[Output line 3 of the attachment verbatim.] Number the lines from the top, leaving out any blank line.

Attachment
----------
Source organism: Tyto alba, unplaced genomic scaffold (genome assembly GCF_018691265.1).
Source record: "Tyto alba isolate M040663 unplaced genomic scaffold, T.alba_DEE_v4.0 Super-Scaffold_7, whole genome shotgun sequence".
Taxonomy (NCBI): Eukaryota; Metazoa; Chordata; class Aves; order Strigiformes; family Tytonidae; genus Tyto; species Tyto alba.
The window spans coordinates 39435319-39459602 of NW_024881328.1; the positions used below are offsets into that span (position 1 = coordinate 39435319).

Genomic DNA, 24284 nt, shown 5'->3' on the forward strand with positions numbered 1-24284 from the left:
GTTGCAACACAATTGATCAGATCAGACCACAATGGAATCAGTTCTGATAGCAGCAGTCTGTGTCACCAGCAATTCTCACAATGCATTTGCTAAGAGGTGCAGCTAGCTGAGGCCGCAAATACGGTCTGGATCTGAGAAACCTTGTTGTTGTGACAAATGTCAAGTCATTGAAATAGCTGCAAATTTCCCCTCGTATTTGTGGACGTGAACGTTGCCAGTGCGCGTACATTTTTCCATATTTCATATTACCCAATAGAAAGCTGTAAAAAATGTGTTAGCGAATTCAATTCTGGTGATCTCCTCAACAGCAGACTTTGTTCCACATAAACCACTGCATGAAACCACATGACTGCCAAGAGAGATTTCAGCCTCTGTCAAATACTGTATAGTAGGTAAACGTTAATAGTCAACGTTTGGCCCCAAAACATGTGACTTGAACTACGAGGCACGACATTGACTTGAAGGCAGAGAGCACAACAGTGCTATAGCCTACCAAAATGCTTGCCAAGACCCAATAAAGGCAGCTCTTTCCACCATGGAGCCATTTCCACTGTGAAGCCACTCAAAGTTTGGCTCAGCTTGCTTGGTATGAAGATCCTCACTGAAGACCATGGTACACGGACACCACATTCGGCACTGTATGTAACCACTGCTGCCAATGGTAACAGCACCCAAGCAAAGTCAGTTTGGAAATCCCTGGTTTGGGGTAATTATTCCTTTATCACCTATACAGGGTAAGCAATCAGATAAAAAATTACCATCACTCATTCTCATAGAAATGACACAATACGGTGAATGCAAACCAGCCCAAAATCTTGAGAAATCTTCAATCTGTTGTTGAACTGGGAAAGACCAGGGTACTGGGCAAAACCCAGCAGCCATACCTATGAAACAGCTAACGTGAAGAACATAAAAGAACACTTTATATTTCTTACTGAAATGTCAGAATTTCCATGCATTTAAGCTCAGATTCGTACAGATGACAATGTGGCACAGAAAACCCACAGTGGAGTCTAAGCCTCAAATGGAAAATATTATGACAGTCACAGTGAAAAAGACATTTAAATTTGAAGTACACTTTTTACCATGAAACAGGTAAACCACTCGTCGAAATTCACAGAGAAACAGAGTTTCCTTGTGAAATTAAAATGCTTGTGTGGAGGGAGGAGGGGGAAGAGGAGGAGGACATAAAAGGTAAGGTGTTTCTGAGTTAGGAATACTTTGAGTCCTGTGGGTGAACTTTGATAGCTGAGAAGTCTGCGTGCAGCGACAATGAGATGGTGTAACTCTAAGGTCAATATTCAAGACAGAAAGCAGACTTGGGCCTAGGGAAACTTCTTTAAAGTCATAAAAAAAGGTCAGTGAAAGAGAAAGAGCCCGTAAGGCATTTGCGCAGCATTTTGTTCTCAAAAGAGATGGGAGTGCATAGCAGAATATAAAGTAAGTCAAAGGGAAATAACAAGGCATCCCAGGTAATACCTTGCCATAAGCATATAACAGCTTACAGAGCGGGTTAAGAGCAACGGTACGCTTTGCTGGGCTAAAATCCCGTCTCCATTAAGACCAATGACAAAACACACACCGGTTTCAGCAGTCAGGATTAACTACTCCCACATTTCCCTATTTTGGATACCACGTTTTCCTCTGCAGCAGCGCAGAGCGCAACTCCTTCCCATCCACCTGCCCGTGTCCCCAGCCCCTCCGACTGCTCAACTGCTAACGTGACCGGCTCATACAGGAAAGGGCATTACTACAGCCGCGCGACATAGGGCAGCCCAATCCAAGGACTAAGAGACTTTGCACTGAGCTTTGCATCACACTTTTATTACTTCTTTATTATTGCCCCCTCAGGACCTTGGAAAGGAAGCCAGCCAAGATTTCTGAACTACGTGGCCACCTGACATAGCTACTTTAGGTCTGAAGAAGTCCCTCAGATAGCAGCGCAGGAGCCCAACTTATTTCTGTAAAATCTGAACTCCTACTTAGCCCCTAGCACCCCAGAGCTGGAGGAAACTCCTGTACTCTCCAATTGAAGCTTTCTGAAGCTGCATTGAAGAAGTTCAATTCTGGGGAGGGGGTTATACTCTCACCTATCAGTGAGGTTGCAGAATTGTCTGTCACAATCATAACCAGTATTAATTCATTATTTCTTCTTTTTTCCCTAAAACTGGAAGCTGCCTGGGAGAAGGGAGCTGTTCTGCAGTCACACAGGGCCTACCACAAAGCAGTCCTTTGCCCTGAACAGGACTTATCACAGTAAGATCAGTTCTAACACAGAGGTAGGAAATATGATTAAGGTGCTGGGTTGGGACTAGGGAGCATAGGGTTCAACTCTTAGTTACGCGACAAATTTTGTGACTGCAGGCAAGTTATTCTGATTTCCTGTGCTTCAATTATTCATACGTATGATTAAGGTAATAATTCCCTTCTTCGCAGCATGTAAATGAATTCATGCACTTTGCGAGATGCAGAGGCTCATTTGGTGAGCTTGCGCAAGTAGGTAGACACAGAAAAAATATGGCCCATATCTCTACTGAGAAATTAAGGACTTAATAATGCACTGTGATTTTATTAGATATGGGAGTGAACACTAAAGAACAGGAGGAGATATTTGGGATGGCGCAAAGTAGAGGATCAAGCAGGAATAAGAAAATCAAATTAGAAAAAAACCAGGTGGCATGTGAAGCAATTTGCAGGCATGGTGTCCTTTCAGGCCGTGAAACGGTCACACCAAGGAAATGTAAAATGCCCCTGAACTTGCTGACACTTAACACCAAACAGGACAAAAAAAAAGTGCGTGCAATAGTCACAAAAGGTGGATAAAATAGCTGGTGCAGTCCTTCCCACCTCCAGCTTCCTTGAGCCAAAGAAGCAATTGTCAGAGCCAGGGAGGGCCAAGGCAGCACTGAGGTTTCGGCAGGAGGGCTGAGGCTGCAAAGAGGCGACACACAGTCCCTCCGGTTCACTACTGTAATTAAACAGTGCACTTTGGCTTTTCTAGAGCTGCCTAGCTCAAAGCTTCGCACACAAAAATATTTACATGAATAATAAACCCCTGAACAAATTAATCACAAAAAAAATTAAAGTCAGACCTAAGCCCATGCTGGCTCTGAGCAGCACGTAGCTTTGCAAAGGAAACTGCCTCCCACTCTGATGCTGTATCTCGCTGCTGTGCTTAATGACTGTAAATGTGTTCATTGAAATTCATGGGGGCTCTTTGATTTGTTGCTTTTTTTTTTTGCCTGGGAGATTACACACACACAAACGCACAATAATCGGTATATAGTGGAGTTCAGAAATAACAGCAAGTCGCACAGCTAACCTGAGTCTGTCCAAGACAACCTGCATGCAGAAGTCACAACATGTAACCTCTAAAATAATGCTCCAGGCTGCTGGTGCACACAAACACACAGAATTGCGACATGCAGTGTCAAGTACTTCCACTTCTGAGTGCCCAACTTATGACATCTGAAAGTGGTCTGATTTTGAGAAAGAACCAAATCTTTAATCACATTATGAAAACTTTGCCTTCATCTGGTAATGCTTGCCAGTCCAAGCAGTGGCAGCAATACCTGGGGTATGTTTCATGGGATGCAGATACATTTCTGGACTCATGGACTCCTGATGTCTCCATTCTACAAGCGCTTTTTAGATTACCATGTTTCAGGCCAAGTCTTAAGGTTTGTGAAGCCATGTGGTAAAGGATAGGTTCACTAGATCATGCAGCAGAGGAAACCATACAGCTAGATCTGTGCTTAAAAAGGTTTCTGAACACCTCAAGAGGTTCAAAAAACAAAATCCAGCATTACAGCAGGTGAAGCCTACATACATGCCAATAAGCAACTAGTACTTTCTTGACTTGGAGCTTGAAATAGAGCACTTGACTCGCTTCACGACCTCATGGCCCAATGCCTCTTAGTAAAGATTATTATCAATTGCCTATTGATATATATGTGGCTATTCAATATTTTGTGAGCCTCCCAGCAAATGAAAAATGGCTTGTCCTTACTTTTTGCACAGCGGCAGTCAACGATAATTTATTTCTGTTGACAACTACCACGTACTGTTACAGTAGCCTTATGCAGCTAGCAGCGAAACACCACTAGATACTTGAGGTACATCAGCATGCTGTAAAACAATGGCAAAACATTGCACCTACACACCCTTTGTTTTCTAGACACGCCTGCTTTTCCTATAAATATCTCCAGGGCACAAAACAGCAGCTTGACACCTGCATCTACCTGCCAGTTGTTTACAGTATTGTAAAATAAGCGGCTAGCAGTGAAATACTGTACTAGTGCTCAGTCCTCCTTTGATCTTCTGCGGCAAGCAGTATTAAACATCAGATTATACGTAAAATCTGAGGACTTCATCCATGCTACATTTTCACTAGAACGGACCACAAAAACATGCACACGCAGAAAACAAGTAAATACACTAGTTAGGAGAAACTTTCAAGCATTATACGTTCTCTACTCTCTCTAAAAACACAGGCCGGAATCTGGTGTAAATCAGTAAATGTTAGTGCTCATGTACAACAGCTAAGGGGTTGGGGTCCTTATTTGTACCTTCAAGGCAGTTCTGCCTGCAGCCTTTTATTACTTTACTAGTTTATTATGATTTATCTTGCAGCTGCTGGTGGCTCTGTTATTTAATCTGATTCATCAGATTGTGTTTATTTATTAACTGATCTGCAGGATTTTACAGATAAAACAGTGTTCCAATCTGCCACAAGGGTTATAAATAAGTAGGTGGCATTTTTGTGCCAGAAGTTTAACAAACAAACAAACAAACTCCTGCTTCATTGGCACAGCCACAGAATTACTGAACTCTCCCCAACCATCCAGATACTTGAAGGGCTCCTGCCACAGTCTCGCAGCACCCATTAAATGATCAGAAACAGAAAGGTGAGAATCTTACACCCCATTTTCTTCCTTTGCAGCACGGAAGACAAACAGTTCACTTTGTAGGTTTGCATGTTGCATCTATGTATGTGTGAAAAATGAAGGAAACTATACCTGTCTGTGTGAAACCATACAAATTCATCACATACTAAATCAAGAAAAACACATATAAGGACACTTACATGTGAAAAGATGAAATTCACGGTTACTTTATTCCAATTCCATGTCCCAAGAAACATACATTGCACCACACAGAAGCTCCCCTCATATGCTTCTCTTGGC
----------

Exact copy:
Taxonomy (NCBI): Eukaryota; Metazoa; Chordata; class Aves; order Strigiformes; family Tytonidae; genus Tyto; species Tyto alba.